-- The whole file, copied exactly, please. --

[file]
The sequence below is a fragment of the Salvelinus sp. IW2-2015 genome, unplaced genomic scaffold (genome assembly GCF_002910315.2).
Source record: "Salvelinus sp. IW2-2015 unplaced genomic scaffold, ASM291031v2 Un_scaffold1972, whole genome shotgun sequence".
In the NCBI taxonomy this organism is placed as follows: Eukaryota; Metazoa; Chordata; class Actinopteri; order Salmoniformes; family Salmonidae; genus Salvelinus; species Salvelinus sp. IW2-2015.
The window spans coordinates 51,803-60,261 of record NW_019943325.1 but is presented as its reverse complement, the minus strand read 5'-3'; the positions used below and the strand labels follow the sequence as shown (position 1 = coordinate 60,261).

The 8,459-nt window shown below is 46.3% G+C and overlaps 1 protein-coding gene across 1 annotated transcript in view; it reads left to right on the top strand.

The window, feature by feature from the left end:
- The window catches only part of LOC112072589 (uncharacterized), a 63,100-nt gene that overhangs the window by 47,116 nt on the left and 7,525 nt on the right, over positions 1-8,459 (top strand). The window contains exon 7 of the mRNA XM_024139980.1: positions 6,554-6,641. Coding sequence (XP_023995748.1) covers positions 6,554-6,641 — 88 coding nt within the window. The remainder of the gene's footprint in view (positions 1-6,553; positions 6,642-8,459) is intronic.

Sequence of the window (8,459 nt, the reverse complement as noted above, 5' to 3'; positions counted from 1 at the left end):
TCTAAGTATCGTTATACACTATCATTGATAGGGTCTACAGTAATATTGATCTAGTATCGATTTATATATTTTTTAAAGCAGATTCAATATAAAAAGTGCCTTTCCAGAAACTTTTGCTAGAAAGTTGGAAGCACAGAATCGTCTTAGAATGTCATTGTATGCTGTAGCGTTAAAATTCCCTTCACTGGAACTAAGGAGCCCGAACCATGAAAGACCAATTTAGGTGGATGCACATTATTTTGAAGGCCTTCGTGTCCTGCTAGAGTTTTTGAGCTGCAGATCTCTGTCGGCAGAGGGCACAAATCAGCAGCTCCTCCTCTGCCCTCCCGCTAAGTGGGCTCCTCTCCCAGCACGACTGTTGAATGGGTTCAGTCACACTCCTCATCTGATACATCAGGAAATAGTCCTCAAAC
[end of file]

The sequence below is a fragment of the Salvelinus sp. IW2-2015 genome, unplaced genomic scaffold (genome assembly GCF_002910315.2).
Source record: "Salvelinus sp. IW2-2015 unplaced genomic scaffold, ASM291031v2 Un_scaffold1972, whole genome shotgun sequence".
In the NCBI taxonomy this organism is placed as follows: Eukaryota; Metazoa; Chordata; class Actinopteri; order Salmoniformes; family Salmonidae; genus Salvelinus; species Salvelinus sp. IW2-2015.
The window spans coordinates 51,803-60,261 of record NW_019943325.1 but is presented as its reverse complement, the minus strand read 5'-3'; the positions used below and the strand labels follow the sequence as shown (position 1 = coordinate 60,261).

The 8,459-nt window shown below is 46.3% G+C and overlaps 1 protein-coding gene across 1 annotated transcript in view; it reads left to right on the top strand.

The window, feature by feature from the left end:
- The window catches only part of LOC112072589 (uncharacterized), a 63,100-nt gene that overhangs the window by 47,116 nt on the left and 7,525 nt on the right, over positions 1-8,459 (top strand). The window contains exon 7 of the mRNA XM_024139980.1: positions 6,554-6,641. Coding sequence (XP_023995748.1) covers positions 6,554-6,641 — 88 coding nt within the window. The remainder of the gene's footprint in view (positions 1-6,553; positions 6,642-8,459) is intronic.

Sequence of the window (8,459 nt, the reverse complement as noted above, 5' to 3'; positions counted from 1 at the left end):
TCTAAGTATCGTTATACACTATCATTGATAGGGTCTACAGTAATATTGATCTAGTATCGATTTATATATTTTTTAAAGCAGATTCAATATAAAAAGTGCCTTTCCAGAAACTTTTGCTAGAAAGTTGGAAGCACAGAATCGTCTTAGAATGTCATTGTATGCTGTAGCGTTAAAATTCCCTTCACTGGAACTAAGGAGCCCGAACCATGAAAGACCAATTTAGGTGGATGCACATTATTTTGAAGGCCTTCGTGTCCTGCTAGAGTTTTTGAGCTGCAGATCTCTGTCGGCAGAGGGCACAAATCAGCAGCTCCTCCTCTGCCCTCCCGCTAAGTGGGCTCCTCTCCCAGCACGACTGTTGAATGGGTTCAGTCACACTCCTCATCTGATACATCAGGAAATAGTCCTCAAAC